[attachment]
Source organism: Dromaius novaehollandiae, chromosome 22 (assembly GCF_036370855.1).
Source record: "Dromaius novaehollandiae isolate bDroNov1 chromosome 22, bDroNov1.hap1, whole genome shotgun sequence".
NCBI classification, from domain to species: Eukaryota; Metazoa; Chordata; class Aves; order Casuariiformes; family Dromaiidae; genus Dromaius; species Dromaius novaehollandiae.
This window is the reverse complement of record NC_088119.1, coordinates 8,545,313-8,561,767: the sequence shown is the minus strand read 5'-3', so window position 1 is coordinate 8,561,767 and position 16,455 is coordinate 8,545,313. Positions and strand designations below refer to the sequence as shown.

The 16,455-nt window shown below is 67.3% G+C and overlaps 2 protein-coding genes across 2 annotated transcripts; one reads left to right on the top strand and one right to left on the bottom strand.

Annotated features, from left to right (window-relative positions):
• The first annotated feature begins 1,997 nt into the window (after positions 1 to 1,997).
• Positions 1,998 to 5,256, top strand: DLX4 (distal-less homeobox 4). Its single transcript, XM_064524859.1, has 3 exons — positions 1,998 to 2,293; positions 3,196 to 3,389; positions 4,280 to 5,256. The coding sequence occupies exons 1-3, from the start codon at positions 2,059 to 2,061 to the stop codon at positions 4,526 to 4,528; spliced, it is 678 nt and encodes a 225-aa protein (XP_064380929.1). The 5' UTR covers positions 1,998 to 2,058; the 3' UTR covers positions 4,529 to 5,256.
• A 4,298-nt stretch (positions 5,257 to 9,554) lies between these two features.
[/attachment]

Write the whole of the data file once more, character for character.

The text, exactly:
Source organism: Dromaius novaehollandiae, chromosome 22 (assembly GCF_036370855.1).
Source record: "Dromaius novaehollandiae isolate bDroNov1 chromosome 22, bDroNov1.hap1, whole genome shotgun sequence".
NCBI classification, from domain to species: Eukaryota; Metazoa; Chordata; class Aves; order Casuariiformes; family Dromaiidae; genus Dromaius; species Dromaius novaehollandiae.
This window is the reverse complement of record NC_088119.1, coordinates 8,545,313-8,561,767: the sequence shown is the minus strand read 5'-3', so window position 1 is coordinate 8,561,767 and position 16,455 is coordinate 8,545,313. Positions and strand designations below refer to the sequence as shown.

The 16,455-nt window shown below is 67.3% G+C and overlaps 2 protein-coding genes across 2 annotated transcripts; one reads left to right on the top strand and one right to left on the bottom strand.

Annotated features, from left to right (window-relative positions):
• The first annotated feature begins 1,997 nt into the window (after positions 1 to 1,997).
• Positions 1,998 to 5,256, top strand: DLX4 (distal-less homeobox 4). Its single transcript, XM_064524859.1, has 3 exons — positions 1,998 to 2,293; positions 3,196 to 3,389; positions 4,280 to 5,256. The coding sequence occupies exons 1-3, from the start codon at positions 2,059 to 2,061 to the stop codon at positions 4,526 to 4,528; spliced, it is 678 nt and encodes a 225-aa protein (XP_064380929.1). The 5' UTR covers positions 1,998 to 2,058; the 3' UTR covers positions 4,529 to 5,256.
• A 4,298-nt stretch (positions 5,257 to 9,554) lies between these two features.